Hydroplane racing is an extreme sport that involves racing of hydroplanes, mostly on lakes or rivers. The sport is popular in many countries especially in Australia, New Zealand and the United States.
Hydroplane races are conducted on an oval courses that are created using buoys. The track is usually about a mile long. A race starts with warm-up laps for about five minutes, and at the end of the warm-up laps, a white flag is waved that signifies the start of the race. A race lasts for 3 laps, and the first to cross the finish line is declared as the winner.
A race is contested by four or five riders, depending on the circuit. Events are conducted in heats format, where racers are eliminated until the final four of five racers are left for a final race to decide the winner of the entire event.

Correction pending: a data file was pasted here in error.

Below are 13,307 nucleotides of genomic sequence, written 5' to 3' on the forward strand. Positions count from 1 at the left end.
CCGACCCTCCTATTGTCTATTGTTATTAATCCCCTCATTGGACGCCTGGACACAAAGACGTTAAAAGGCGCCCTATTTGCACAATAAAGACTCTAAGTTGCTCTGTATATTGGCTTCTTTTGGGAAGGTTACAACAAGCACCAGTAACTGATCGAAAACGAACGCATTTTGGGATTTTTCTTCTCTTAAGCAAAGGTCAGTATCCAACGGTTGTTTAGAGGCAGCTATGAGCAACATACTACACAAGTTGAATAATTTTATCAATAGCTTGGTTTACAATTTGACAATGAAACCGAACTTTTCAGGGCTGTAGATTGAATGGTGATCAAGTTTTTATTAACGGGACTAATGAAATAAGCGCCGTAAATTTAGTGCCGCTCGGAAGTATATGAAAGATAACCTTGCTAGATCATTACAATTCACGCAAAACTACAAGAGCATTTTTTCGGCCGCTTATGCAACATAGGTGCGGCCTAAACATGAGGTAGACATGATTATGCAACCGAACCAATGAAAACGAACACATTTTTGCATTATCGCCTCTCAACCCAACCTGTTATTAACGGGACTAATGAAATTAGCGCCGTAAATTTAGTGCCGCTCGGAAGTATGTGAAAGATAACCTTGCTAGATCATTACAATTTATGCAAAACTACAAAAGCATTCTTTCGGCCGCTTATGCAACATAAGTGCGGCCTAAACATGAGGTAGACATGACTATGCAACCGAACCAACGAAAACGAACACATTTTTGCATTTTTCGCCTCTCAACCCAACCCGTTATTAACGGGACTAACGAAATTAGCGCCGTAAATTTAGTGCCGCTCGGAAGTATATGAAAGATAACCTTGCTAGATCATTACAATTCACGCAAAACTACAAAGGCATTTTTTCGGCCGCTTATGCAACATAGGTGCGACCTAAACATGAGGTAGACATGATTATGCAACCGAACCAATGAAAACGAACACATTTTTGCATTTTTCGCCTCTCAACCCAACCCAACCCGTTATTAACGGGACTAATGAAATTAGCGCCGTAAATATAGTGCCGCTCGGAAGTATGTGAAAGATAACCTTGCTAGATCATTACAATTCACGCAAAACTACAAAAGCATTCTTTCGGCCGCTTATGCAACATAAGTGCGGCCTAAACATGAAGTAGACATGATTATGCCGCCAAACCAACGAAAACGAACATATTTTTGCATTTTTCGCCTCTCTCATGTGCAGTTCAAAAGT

Hydroplane races are categorized into four circuits based on the classification of boats used for racing, which are, International Professional Outboard Hydroplane Racing, Grand Prix Hydroplane Racing, Unlimited Hydroplane Racing, Stock & Modified Outboard Racing.
The most popular hydroplane racing competition is the H1 Unlimited Circuit in the Unites States. The league features five races across the country, contested by 13 teams.
- Hovercraft Racing — racing events usually done on tracks, just like auto racing, but part of the track is water and there is some part which is grass.
- Auto Racing — a sport involving the racing of automobiles for competition.
- Jetsprint (Sprint Boat Racing) — a high-speed boat racing sport in which a team of two riders, race through a course by themselves in a time-trial format.
- Drag Boat Racing — drag racing that is held on the water with boats
- Jet Ski Racing — a water sport similar to powerboat racing, in which riders use jet skis to compete.